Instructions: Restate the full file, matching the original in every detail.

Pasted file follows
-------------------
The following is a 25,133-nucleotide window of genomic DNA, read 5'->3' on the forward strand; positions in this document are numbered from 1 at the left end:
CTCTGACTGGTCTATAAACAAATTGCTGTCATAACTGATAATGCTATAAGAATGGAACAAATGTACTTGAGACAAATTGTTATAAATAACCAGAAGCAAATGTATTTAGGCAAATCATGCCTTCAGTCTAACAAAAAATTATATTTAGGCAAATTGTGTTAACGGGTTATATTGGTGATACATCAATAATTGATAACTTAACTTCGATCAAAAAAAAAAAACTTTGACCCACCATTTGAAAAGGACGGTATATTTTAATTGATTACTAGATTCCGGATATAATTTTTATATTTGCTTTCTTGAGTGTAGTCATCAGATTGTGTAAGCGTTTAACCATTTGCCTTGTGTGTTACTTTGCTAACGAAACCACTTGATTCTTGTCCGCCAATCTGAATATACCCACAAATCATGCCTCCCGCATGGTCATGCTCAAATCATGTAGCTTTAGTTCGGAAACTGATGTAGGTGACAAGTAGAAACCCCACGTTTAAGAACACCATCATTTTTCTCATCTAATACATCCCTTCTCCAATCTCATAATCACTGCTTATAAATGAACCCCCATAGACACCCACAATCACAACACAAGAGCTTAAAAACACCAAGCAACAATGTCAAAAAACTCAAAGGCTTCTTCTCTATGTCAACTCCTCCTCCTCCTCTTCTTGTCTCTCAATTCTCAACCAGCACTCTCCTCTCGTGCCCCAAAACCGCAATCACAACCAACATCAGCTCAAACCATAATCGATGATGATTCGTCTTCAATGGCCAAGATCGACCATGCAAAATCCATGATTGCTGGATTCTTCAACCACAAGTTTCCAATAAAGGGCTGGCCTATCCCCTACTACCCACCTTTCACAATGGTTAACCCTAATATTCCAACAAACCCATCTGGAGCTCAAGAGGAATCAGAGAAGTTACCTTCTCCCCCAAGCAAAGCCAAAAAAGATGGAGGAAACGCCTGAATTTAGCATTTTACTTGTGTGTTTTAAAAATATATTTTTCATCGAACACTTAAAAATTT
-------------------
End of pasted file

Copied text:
The following is a 25,133-nucleotide window of genomic DNA, read 5'->3' on the forward strand; positions in this document are numbered from 1 at the left end:
CTCTGACTGGTCTATAAACAAATTGCTGTCATAACTGATAATGCTATAAGAATGGAACAAATGTACTTGAGACAAATTGTTATAAATAACCAGAAGCAAATGTATTTAGGCAAATCATGCCTTCAGTCTAACAAAAAATTATATTTAGGCAAATTGTGTTAACGGGTTATATTGGTGATACATCAATAATTGATAACTTAACTTCGATCAAAAAAAAAAAACTTTGACCCACCATTTGAAAAGGACGGTATATTTTAATTGATTACTAGATTCCGGATATAATTTTTATATTTGCTTTCTTGAGTGTAGTCATCAGATTGTGTAAGCGTTTAACCATTTGCCTTGTGTGTTACTTTGCTAACGAAACCACTTGATTCTTGTCCGCCAATCTGAATATACCCACAAATCATGCCTCCCGCATGGTCATGCTCAAATCATGTAGCTTTAGTTCGGAAACTGATGTAGGTGACAAGTAGAAACCCCACGTTTAAGAACACCATCATTTTTCTCATCTAATACATCCCTTCTCCAATCTCATAATCACTGCTTATAAATGAACCCCCATAGACACCCACAATCACAACACAAGAGCTTAAAAACACCAAGCAACAATGTCAAAAAACTCAAAGGCTTCTTCTCTATGTCAACTCCTCCTCCTCCTCTTCTTGTCTCTCAATTCTCAACCAGCACTCTCCTCTCGTGCCCCAAAACCGCAATCACAACCAACATCAGCTCAAACCATAATCGATGATGATTCGTCTTCAATGGCCAAGATCGACCATGCAAAATCCATGATTGCTGGATTCTTCAACCACAAGTTTCCAATAAAGGGCTGGCCTATCCCCTACTACCCACCTTTCACAATGGTTAACCCTAATATTCCAACAAACCCATCTGGAGCTCAAGAGGAATCAGAGAAGTTACCTTCTCCCCCAAGCAAAGCCAAAAAAGATGGAGGAAACGCCTGAATTTAGCATTTTACTTGTGTGTTTTAAAAATATATTTTTCATCGAACACTTAAAAATTT